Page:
The Importance of Understanding and Characterising the Physical & Chemical Properties of APIs in the Digital Design of Drug Products

Kevin J Roberts

Kevin J Roberts

Centre for the Digital Design of Drug Products, School of Chemical and Process Engineering, University of Leeds, Leeds, LS2 9JT, UK.
Email: k.j.roberts@leeds.ac.uk

There is a growing interest in the prediction of the surface properties of active pharmaceutical ingredients in relation to their formulation downstream into practical dosage forms. In particular, it is well known [1, 2] that crystal surface properties of pharmaceutical ingredients can significantly impact on the physical chemical properties of these materials, and hence upon the critical quality attributes that impact on product performance, for both drug substance and drug product.

This talk will overview the application of synthonic modelling techniques [3, 4] using inter-molecular energy calculations with the atom-atom method. It will highlight how synthonic analysis can be applied to reveal the balance of intermolecular interactions between those of an intrinsic nature which stabilise the bulk structure and those of an extrinsic nature which, being surface-terminated, contribute to the surface energetic properties of the crystal particle.

The utility of these techniques will be illustrated through case studies based on recent research involving:

  • Understanding and optimising the particle morphology of lovastatin through a predictive solvent selection approach [5];
  • Characterising differences in the flow and compaction behaviour of two polymorphic forms of L-glutamic acid using X-ray computed tomography [6].
  • Predicting the surface properties of terbutalene sulphate and its adhesive/cohesive balance when formulated with excipients [7,8].

The integration of synthonic engineering tools within pharmaceutical R&D workflows will be highlighted and the potential extension of these techniques to the de novo design of drug products and the processes needed to manufacture them will be briefly overviewed and discussed.

Acknowledgements

I would like to gratefully acknowledge

  • INFORM2020 project supported by EPSRC (EP/N025075/1) in collaboration with: AstraZeneca, DFE Pharma, GSK, Intertec, Kindeva, Malvern Pananalytical, Nanopharm, Neutec and Zeiss together with the Universities of Hertfordshire, Cambridge & Manchester.
  • ADDoPT Digital Design project supported by Advanced Manufacturing Supply Chain Initiative (AMSCI 14060) in collaboration with: AstraZeneca, Britest, BMS, CCDC, GSK, Perceptive Engineering, Pfizer, PSE and STFC together with Cambridge & Strathclyde Universities.
  • Henry Moseley X-ray Imaging Facility at University of Manchester who provided X-CT beam time (EPSRC grants EP/F007906/1, EP/I02249X/1, EP/F028431/1 & EP/T02593X/1)

References

[1] Material science: solid form design and crystallisation process development, K J Roberts, R Docherty and S Taylor in Pharmaceutical Process Development: Current Chemical and Engineering Challenges, RSC Drug Discovery Series No. 9 ( ISBN978-1-84973—146-1), (Edited by J Blacker and M T Williams), The Royal Society of Chemistry, Cambridge, 2011, 286-313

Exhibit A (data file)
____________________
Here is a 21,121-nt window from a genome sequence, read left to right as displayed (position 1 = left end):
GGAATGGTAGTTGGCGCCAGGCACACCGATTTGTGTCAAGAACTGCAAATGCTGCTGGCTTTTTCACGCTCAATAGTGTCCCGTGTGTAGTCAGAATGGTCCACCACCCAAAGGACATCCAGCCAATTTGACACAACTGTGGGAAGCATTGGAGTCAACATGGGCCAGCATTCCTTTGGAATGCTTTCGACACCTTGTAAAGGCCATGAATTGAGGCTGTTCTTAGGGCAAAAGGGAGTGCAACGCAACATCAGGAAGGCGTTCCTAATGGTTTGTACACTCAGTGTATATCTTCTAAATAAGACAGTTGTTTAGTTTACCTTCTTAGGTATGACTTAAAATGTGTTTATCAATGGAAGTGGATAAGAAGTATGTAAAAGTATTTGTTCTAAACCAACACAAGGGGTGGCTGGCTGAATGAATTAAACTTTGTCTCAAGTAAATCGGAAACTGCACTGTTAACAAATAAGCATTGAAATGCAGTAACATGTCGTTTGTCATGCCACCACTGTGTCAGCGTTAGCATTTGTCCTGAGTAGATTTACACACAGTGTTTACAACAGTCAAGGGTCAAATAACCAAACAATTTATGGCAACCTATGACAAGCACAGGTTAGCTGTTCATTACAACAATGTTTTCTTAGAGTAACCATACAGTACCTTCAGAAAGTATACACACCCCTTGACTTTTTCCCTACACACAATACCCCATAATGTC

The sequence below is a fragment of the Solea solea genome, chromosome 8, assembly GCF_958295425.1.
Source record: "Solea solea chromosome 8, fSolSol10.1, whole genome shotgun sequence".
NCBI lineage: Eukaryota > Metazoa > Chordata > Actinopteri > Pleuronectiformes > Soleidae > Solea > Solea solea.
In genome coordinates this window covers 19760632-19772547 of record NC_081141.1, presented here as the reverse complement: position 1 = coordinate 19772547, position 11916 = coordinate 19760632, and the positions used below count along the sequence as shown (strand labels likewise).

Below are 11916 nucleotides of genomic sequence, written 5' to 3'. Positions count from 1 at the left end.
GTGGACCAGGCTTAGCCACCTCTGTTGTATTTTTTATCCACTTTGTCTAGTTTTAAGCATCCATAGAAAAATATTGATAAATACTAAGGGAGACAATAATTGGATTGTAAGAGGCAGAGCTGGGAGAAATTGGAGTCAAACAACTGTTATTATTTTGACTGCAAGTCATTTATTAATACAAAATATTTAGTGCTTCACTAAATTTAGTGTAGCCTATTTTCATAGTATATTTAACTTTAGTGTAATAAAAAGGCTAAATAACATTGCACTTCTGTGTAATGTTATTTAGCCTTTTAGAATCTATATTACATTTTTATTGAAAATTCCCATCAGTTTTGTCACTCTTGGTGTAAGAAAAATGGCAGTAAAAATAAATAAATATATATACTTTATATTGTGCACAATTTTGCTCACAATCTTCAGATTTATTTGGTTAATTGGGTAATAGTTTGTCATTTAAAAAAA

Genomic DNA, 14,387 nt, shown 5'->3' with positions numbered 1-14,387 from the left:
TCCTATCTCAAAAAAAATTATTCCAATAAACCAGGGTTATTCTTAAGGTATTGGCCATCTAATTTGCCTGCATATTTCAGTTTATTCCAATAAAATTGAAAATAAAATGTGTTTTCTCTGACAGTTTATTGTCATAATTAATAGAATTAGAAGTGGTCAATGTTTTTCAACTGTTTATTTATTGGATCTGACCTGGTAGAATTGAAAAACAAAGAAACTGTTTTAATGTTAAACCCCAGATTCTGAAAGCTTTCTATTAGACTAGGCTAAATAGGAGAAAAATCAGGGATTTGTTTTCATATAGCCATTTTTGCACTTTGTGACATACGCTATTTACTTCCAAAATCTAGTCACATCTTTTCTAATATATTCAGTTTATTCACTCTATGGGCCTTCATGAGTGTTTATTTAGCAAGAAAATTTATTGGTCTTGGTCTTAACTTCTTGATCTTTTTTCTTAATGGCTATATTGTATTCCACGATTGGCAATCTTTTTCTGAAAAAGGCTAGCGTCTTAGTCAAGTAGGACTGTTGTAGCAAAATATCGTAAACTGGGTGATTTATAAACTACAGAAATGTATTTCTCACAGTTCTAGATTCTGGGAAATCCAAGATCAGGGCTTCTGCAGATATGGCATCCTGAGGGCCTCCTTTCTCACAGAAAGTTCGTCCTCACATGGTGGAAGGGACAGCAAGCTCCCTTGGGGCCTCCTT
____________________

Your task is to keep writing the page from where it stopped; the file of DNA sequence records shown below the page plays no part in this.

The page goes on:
[2] Engineering crystallography: from molecule to crystal to functional form, K J Roberts, R Docherty and R Tamura (Editors), Springer Advanced Study Institute (ASI) Series, ISBN 878-94-024-1118-8/1115-7/1117-1, 2017

[3] Synthonic engineering: from molecular and crystallographic structure to the rational design of pharmaceutical solid dosage forms, K J Roberts, R B Hammond, V Ramachandran and R Docherty, Chapter 7 in Computational Approaches in Pharmaceutical Solid State Chemistry (Edited by Y.A. Abramov), 2015 Wiley, Inc.

[4] “Particle Informatics”: advancing our understanding of particle properties through digital design, Mathew J. Bryant, Ian Rosbottom, Ian J Bruno, Robert Docherty, Colin M Edge, Robert B Hammond, Robert Peeling, Jonathan Pickering, Kevin J Roberts and Andrew G P Maloney, Crystal Growth and Design 19 (2019) 5258-5266

[5] Habit modification of the API lovastatin through a predictive solvent selection approach, T. D. Turner, L. E. Hatcher, C. C. Wilson, K. J. Roberts, Journal of Pharmaceutical Sciences 108 (2019) 1637-1922

[6] Measuring particle packing of glutamic acid through x-ray computed tomography to understand powder flow and consolidation behaviour, Thomas Turner, Parmesh Gajjar, Ioannis Fragkopoulos, James Carr, Thai Thu Hien Nguyen, Debbie Hooper, Fiona Clarke, Neil Dawson, Philip Withers and Kevin Roberts, Crystal Growth & Design 20 (2020) 4252–4263

[7] A Digital Workflow from Crystallographic Structure to Single Crystal Particle Attributes for Predicting the Formulation Properties of Terbutaline Sulphate, Thai T. H. Nguyen, Robert B. Hammond, Ioanna D. Styliari, Darragh Murnane and Kevin J. Roberts, CrystEngComm 22 (2020) 3347-3360

[8] From Particles to Powders: Digital Approaches to Understand Structure and Powder Flow of Inhaled Formulations, Parmesh Gajjar, Thai T. H. Nguyen, Ioanna Danai Styliari, Vivian W. Barron, Timothy L. Burnett, Xizhong Chen, Simon D. Connell, James A. Elliott, Robert Hammond, Faiz M. Mahdi, Kevin Roberts, Philip J. Withers and Darragh Murnane, Respiratory Drug Delivery (2021) in press